Author: Peter Baker, Chief White House correspondent The New York Times

Not since the framers emerged from Independence Hall on that clear, cool day in Philadelphia 236 years ago has any president who was voted out of office been accused of plotting to hold onto power in an elaborate scheme of deception and intimidation that would lead to violence in the halls of Congress.

At the core of the United States of America v. Donald J. Trump is no less than the viability of the system constructed during that summer in Philadelphia. Can a sitting president spread lies about an election and try to employ the authority of the government to overturn the will of the voters without consequence?

In effect, Jack Smith, the special counsel who brought the case, charged Mr. Trump with one of the most sensational frauds in the history of the United States, one “fueled by lies” and animated by the basest of motives, the thirst for power. In a 45-page, four-count indictment, Mr. Smith dispensed with the notion that Mr. Trump believed his claims of election fraud. “The defendant knew that they were false,” it said, and made them anyway to “create an intense national atmosphere of mistrust and anger and erode public faith in the administration of the election.”

The indictment portrayed an attack on American democracy. Smith framed his case against Trump as one that cuts to a key function of democracy: the peaceful transfer of power. By underscoring this theme, Smith cast his effort as an effort not just to hold Trump accountable but also to defend the very core of democracy.

Trump was placed at the center of the conspiracy charges. Smith put Trump at the heart of three conspiracies that culminated on Jan. 6, 2021, in an attempt to obstruct Congress’s role in ratifying the Electoral College outcome. The special counsel argued that Trump knew that his claims about a stolen election were false, a point that, if proved, could be important to convincing a jury to convict him.

Trump didn’t do it alone. The indictment lists six co-conspirators without naming or indicting them. Based on the descriptions provided, they match the profiles of Trump lawyers and advisers who were willing to argue increasingly outlandish conspiracy and legal theories to keep him in power. It’s unclear whether these co-conspirators will be indicted.

The most essential facts of the case are not in dispute, nor did he deny any of the assertions made in the indictment. The question is whether the facts add up to crimes as alleged by a federal grand jury at Mr. Smith’s behest. Just as no president ever tried to reverse his defeat at the ballot box before, no prosecutor has brought charges for doing so, meaning there is no precedent for applying the statutes on the books to such a circumstance.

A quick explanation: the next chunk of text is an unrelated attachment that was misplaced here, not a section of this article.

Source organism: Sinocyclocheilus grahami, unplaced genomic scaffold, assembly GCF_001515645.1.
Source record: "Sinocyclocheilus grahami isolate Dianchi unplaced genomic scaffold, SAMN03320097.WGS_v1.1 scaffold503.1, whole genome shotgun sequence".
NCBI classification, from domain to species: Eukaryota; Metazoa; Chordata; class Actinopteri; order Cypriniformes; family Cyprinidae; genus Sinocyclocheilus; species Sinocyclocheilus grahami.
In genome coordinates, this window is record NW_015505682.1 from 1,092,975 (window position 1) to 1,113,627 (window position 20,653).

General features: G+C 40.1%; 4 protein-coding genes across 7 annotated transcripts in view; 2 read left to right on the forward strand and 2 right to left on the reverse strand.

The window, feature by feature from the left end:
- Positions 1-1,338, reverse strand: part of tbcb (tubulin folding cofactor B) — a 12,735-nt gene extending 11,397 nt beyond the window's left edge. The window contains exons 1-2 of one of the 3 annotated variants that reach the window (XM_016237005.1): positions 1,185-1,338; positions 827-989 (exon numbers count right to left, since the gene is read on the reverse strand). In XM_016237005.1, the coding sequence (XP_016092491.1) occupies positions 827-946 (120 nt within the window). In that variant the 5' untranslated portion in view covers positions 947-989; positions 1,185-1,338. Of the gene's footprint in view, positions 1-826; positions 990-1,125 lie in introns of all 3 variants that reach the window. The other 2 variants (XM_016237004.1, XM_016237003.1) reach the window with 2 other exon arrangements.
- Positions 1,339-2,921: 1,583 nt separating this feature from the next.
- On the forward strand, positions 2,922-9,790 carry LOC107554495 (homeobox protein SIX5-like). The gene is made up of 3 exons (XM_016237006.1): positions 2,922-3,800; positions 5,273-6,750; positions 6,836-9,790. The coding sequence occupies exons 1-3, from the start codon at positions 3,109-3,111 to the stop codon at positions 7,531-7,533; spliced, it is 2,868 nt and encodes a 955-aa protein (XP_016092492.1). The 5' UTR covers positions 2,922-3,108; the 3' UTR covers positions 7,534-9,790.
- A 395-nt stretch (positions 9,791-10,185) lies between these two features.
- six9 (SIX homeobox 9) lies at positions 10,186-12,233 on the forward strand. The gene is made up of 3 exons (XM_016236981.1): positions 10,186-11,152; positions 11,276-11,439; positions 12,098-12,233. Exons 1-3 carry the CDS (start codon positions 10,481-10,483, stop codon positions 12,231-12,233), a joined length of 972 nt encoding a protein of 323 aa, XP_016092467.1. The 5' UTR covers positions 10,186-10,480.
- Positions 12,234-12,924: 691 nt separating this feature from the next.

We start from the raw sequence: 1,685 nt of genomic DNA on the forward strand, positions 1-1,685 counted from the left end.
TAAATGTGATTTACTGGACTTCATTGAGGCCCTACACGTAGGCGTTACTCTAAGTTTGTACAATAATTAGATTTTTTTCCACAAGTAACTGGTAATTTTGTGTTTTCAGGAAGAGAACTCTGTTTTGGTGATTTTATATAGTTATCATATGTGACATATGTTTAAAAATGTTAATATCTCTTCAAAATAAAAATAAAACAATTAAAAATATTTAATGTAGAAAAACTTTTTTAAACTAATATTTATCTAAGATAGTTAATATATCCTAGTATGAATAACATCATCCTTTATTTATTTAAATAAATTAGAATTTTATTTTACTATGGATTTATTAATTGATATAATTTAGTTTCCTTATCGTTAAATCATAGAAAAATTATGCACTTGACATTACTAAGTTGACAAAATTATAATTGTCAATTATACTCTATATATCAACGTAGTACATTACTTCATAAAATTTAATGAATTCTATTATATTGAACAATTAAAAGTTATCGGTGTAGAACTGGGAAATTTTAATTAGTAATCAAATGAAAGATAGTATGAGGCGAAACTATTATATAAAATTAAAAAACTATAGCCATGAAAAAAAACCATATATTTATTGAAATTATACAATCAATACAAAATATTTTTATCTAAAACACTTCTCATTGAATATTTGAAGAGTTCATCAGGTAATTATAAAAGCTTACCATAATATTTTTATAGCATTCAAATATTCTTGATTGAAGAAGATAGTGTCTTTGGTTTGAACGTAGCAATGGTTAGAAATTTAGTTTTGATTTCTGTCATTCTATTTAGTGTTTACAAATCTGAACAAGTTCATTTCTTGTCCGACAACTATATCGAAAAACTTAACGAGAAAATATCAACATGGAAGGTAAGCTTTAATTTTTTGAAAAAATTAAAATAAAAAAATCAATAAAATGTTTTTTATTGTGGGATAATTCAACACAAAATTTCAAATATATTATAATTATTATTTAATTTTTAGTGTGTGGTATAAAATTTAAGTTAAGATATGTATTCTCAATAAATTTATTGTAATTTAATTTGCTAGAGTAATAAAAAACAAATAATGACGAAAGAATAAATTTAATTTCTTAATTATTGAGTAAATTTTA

The special counsel, Jack Smith, said the attack on the Capitol on Jan. 6, 2021, was “fueled by lies — lies by the defendant targeted at obstructing a bedrock function of the U.S. government.

Mr. Trump’s defenders argue that he had good-faith reasons for contesting the election results in multiple states and that he did nothing more than pursue his legitimate, legal options. But as the indictment methodically documented, Mr. Trump was told over and over again by his own advisers, allies and administration officials that the allegations he was making were not true, yet he publicly continued to make them, sometimes just hours later. He was told they were not true by not one but two attorneys general,  multiple other Justice Department officials and the government’s election security chief— all his appointees. He was told by his own vice president, campaign officials and the investigators they hired.. He was told by Republican governors and secretaries of state and legislators.

Despite all that, Mr. Trump has never backed down in the two and a half years since, even as assertion after assertion has been debunked. Not a single independent authority who was not allied with or paid by Mr. Trump — no judge, no prosecutor, no election agency, no governor — has ever validated any substantial election fraud that would have come close to reversing the results in any of the battleground states, much less the three or four that would have been necessary to change the winner.

The one who tried to defraud the United States, Mr. Smith charged, was Mr. Trump, with bogus claims that he knew or had every reason to know were bogus, all in a bid for power.


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